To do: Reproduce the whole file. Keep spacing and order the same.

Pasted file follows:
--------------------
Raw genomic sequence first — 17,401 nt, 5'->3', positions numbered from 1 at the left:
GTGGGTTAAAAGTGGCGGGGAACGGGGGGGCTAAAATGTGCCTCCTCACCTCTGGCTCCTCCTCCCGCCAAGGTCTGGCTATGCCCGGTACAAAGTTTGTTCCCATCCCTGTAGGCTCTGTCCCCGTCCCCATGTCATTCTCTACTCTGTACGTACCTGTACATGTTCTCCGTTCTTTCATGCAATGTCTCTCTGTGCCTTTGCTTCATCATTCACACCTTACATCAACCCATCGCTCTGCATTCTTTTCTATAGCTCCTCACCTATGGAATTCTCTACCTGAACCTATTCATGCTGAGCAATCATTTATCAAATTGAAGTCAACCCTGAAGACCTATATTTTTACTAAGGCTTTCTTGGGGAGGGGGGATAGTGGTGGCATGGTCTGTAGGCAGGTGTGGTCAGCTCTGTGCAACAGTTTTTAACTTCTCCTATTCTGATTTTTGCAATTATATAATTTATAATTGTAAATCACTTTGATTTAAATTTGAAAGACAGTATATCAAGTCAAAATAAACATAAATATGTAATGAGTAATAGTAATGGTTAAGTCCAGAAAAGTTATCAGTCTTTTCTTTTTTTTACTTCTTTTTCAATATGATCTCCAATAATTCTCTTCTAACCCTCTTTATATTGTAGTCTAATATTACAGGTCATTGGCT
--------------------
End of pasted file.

Raw genomic sequence first — 17,401 nt, 5'->3', positions numbered from 1 at the left:
GTGGGTTAAAAGTGGCGGGGAACGGGGGGGCTAAAATGTGCCTCCTCACCTCTGGCTCCTCCTCCCGCCAAGGTCTGGCTATGCCCGGTACAAAGTTTGTTCCCATCCCTGTAGGCTCTGTCCCCGTCCCCATGTCATTCTCTACTCTGTACGTACCTGTACATGTTCTCCGTTCTTTCATGCAATGTCTCTCTGTGCCTTTGCTTCATCATTCACACCTTACATCAACCCATCGCTCTGCATTCTTTTCTATAGCTCCTCACCTATGGAATTCTCTACCTGAACCTATTCATGCTGAGCAATCATTTATCAAATTGAAGTCAACCCTGAAGACCTATATTTTTACTAAGGCTTTCTTGGGGAGGGGGGATAGTGGTGGCATGGTCTGTAGGCAGGTGTGGTCAGCTCTGTGCAACAGTTTTTAACTTCTCCTATTCTGATTTTTGCAATTATATAATTTATAATTGTAAATCACTTTGATTTAAATTTGAAAGACAGTATATCAAGTCAAAATAAACATAAATATGTAATGAGTAATAGTAATGGTTAAGTCCAGAAAAGTTATCAGTCTTTTCTTTTTTTTACTTCTTTTTCAATATGATCTCCAATAATTCTCTTCTAACCCTCTTTATATTGTAGTCTAATATTACAGGTCATTGGCT